NBA ratings take dip
The NBA’s television doldrums so far this season are happening at the local level, too, where regional sports network ratings from 28 U.S.-based teams had dropped 10 percent on average at the All-Star break compared to the same point last year.
Overall, most of the country’s RSNs have posted ratings gains this season; 15 have seen TV ratings increases in the first part of the season, and 13 have seen TV ratings decreases. (Information for Memphis and Toronto was not available at press time.)
But it was the size of the decreases — and the big markets where they occurred — that caused the overall RSN average to drop by double digits through Feb. 12.
The drop-off is most pronounced in some of the league’s biggest markets, like New York (down 41 percent on MSG Network), Chicago (down 36 percent on NBC Sports Chicago) and Boston (down 27 percent on NBC Sports Boston). Ratings for Bulls games in Chicago are at their lowest point in at least 13 years as the team has struggled on the court with one of the NBA’s worst records.
Not surprisingly, the country’s biggest local ratings drop-off is in Cleveland, where Cavs games on FS Ohio are down 56 percent compared to last year when LeBron James played for a team that made the NBA Finals. Conversely, James’ new team, the Los Angeles Lakers, has seen its games on Spectrum SportsNet jump by 42 percent.
The local ratings story mirrors a national trend that has seen sluggish TV numbers for NBA games so far this season. National games are down 18 percent on TNT and 17 percent on NBA TV. ABC is down 3 percent, and ESPN is flat.
One reason network executives use to explain the downturn deals with James. His move to the West Coast has specifically hurt the TV numbers for the early game doubleheader windows, which has had a healthy dose of James throughout his career in East Coast time zones Cleveland and Miami. Plus, James has missed 20 games this season because of injury, which has negatively affected national network games. James has appeared in only four games on TNT, compared to eight at the same time last year. He missed two NBA Saturday prime-time games on ABC and another three games on ESPN.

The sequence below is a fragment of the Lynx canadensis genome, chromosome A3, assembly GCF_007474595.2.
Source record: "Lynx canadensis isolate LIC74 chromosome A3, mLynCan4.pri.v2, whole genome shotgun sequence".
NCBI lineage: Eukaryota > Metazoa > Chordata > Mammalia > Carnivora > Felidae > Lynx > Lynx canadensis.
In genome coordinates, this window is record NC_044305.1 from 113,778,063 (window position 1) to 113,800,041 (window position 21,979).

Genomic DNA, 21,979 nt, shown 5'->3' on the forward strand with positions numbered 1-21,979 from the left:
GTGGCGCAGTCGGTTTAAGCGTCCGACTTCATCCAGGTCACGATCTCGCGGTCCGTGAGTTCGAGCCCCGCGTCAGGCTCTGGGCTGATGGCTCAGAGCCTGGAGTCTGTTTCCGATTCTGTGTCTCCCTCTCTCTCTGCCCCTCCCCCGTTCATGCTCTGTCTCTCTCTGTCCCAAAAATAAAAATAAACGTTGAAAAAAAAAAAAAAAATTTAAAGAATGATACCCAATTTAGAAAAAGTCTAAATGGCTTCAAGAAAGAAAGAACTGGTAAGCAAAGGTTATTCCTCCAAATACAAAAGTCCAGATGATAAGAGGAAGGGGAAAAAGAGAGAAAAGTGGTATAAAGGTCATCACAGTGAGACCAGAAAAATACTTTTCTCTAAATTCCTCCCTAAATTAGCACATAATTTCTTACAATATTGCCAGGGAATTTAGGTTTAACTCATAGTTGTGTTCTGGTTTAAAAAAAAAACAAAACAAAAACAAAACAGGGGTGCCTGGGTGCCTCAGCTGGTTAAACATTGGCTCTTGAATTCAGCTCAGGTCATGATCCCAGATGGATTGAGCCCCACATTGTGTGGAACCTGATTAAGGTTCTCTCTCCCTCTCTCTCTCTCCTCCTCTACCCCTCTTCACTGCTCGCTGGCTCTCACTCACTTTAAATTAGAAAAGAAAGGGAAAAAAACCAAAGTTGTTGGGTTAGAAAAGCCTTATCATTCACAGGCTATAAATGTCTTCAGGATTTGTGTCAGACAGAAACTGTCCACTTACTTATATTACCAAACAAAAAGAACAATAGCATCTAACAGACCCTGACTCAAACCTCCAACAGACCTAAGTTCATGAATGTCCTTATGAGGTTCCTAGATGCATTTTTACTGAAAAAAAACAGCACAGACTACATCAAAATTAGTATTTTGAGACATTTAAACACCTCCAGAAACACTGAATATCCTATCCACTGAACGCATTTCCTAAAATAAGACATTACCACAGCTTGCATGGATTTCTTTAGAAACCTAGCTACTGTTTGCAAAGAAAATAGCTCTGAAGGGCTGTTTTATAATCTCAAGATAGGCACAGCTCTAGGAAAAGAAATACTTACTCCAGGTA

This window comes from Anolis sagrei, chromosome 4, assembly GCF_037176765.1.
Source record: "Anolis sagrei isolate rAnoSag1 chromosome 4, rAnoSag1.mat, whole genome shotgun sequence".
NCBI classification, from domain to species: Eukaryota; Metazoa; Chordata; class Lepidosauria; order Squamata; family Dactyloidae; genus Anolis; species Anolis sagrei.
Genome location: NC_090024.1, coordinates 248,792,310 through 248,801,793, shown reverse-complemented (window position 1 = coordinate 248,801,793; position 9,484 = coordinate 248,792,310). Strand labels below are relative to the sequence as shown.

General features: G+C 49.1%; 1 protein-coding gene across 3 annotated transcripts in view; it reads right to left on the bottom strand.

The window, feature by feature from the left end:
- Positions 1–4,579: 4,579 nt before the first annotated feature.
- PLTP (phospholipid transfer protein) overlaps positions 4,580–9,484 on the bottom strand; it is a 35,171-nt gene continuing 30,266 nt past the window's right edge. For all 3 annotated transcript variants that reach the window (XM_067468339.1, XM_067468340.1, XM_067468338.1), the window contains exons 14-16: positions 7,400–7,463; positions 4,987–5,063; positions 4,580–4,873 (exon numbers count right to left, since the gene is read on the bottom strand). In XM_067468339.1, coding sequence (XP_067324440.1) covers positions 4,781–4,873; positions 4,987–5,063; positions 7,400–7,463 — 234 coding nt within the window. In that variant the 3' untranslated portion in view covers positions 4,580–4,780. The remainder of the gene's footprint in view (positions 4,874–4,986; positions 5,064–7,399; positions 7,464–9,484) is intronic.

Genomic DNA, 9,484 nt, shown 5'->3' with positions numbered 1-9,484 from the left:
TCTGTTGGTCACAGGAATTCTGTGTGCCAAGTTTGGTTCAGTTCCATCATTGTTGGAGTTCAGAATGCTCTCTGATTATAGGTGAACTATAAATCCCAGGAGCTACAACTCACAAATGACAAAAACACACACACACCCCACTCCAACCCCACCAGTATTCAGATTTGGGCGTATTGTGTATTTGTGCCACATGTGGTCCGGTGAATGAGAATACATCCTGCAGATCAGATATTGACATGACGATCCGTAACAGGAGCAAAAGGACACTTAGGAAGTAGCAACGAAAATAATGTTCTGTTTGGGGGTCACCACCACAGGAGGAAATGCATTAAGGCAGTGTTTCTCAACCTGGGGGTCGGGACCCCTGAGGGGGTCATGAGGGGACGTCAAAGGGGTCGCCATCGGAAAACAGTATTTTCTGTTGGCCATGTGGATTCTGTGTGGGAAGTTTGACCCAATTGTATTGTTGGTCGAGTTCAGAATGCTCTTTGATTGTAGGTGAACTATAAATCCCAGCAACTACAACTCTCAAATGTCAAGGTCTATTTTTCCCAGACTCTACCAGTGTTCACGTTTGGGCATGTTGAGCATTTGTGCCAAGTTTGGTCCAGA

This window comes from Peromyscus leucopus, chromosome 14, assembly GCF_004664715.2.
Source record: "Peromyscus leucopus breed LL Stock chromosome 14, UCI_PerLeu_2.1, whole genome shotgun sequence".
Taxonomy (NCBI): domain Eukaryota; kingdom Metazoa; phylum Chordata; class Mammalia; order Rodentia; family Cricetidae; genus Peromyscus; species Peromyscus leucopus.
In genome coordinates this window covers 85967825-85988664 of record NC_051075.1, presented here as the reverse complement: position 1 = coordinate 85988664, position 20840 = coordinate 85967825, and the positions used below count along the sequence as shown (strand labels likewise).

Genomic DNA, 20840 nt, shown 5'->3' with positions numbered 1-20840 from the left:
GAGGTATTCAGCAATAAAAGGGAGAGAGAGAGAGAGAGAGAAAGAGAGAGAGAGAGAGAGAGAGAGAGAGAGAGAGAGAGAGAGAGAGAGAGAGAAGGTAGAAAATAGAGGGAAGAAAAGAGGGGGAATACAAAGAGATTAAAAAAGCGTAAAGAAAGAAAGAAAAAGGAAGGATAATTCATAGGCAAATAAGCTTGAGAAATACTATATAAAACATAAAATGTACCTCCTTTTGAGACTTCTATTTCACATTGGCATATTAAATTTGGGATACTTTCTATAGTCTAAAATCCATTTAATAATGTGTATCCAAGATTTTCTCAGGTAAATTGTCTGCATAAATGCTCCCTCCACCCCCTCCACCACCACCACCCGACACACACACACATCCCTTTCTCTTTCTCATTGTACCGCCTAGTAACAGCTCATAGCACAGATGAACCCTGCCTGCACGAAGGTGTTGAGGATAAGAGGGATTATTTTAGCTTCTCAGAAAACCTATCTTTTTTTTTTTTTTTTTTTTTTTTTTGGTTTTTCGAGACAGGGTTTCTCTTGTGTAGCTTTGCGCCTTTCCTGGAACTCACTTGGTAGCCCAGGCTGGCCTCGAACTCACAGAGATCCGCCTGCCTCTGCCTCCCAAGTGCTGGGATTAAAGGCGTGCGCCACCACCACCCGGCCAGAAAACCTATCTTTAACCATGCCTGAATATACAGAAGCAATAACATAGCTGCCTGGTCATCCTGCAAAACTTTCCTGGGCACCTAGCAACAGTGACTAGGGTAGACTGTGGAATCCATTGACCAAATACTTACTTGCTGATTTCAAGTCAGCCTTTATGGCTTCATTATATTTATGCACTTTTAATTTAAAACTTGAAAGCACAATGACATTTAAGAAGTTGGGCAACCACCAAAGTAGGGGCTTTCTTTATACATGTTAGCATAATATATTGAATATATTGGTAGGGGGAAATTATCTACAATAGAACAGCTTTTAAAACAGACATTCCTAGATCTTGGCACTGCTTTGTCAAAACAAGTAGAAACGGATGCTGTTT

Locally, Denver has registered the biggest percentage gains, where the revitalized Nuggets have posted an 85 percent jump on Altitude as the team battles the Golden State Warriors for the best record in the Western Conference.
Another good news story is in Dallas, where Mavericks ratings on FS Southwest are up 74 percent, thanks in large part to the exciting play of 19-year-old Slovenian rookie Luka Doncic, who has captivated the Mavs fan base.
The NBA champion Warriors have posted the NBA’s highest local TV rating, with a 7.43 average on NBC Sports Bay Area. But the team also has posted a 16 percent ratings drop so far this season and is on pace to see its ratings drop for a third consecutive season.
Some may blame Warriors fatigue surrounding a team that has made it to the past four NBA Finals and is on course to make a deep run this spring. Warriors ratings also have been hurt by All-Star Stephen Curry missing 11 games during the first half of the season due to injury.
The league’s worst local ratings so far this season are in Orlando, where Magic games on FS Florida have posted a 0.44 rating. That is down 28 percent and on pace to be the team’s lowest rating in the 13 years for which Sports Business Journal has data.
Historically strong market San Antonio has experienced a significant ratings drop. The Spurs this year have seen their ratings fall by 34 percent on Fox Sports Southwest, though the team’s local ratings are still the third highest in the league.
Lawrence Payne, executive vice president of Spurs Sports & Entertainment, said the ratings are affected by increased livestream viewership of Spurs games that has grown by double digits annually as fans migrate to different viewing platforms.
“We were due for a regression,” Payne said. “We were outperforming year in and year out. We have had a big setback. The good news is that ratings have rallied of late and will continue to rise. The thing that remains to be seen is how streaming, as it continues to grow, is factored into the equation.”